As children go on through life they experience knew things and go on journeys to finding out who they may or may not be. Some go on a rite of passage while others just sort of grow up knowing they will be a certain way, accommodated to certain things. In the story "Doe Season" by David Michael Kaplan, a little girl by the name of Andrea starts out as Andy but slowly realizes she is really an Andrea while on a hunting trip with her father, her rite of passage.
At the beginning of Doe Season Andy is seen by Charlie Spreun as just a little girl, not the hunting type, Andy however sees herself as a boyish girl, a daddy's girl. Andy sees the men go hunting and wants to be a part of the experience, see what it's all about. To her the woods they are about to go hunting in "were the same woods that lay behind her house [which] made her feel good: it was like thinking of God" (456). When she awakens in the morning to eat breakfast her dad stands outside while she is left inside, "wondering Why doesn't he come? And Won't he ever come?"(456-57). This is an example of how Andy wants to impress her father, daddy's little girl image. Her Father doesn't take this image away from her head either as he constantly sticks up for the accusations of "she will add to the noise and get tired" (457) that Charlie claims.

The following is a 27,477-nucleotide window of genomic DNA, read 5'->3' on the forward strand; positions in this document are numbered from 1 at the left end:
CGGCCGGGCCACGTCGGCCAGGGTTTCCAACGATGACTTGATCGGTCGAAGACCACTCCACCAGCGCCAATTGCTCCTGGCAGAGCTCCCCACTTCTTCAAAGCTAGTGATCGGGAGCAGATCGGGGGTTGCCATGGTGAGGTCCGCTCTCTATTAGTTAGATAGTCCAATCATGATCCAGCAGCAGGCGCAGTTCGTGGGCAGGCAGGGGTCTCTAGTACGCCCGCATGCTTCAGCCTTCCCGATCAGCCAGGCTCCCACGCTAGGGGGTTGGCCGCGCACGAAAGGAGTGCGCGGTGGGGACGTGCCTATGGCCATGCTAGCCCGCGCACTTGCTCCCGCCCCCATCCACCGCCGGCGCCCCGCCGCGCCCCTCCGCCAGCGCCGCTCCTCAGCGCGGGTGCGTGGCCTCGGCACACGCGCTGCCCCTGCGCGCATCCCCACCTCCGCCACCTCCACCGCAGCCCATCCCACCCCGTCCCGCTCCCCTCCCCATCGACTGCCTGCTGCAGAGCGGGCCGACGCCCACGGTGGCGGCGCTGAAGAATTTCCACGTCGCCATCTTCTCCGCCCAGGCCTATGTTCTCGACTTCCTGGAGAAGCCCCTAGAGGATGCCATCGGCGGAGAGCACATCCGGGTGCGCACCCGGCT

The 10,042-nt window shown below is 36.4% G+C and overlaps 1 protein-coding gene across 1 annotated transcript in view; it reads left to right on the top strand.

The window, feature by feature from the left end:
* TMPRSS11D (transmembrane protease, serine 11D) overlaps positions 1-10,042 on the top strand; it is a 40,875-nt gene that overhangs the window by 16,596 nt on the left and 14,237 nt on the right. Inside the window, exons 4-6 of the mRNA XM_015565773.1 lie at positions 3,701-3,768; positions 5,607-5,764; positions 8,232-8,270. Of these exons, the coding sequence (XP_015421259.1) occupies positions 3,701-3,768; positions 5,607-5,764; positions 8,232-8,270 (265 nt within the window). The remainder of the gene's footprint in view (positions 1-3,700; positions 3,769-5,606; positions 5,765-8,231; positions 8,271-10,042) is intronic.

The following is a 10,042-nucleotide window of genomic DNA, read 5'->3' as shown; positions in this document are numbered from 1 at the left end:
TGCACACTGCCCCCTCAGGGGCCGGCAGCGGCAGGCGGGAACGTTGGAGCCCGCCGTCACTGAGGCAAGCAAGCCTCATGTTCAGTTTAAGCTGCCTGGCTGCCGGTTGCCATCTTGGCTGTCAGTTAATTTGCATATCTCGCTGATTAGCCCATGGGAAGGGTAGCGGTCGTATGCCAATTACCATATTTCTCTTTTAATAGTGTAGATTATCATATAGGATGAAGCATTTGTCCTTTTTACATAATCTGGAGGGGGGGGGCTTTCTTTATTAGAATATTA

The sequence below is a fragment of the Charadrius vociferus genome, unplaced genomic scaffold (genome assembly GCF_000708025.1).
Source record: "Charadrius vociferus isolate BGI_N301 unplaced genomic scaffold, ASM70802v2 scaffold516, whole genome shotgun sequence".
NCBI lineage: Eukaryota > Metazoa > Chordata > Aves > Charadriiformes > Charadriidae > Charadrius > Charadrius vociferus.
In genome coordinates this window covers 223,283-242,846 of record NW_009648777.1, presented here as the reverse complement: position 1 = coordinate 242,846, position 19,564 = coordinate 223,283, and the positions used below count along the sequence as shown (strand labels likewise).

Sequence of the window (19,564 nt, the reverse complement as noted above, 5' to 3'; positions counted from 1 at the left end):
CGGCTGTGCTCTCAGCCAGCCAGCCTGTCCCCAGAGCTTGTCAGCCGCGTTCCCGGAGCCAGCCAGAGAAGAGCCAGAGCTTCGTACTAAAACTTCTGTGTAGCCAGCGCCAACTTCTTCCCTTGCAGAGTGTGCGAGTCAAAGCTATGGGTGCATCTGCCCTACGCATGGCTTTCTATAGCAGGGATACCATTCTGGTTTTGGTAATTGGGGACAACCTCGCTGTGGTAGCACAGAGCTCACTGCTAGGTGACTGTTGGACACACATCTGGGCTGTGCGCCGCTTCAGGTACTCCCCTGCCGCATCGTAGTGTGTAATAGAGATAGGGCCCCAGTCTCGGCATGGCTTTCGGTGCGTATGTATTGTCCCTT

As the story progresses she wants only more and more to prove Charlie wrong and that she is a girls man constantly praying to herself "Please let us get a deer" (462), so that she may be the one to shoot it. Charlie constantly picks on her, questioning her gender role "So what are you gonna be, Andrea? A boy or a girl?" (463). She claims girl. While arguing they come upon a doe and to prove them wrong about her girly girl image her father insists "Let her shoot it" also proving that she is a daddy's girl. At first hesitating but then goes through with the shot.
For Andy the shot is her coming of age, she starts to feel emotions, questioning...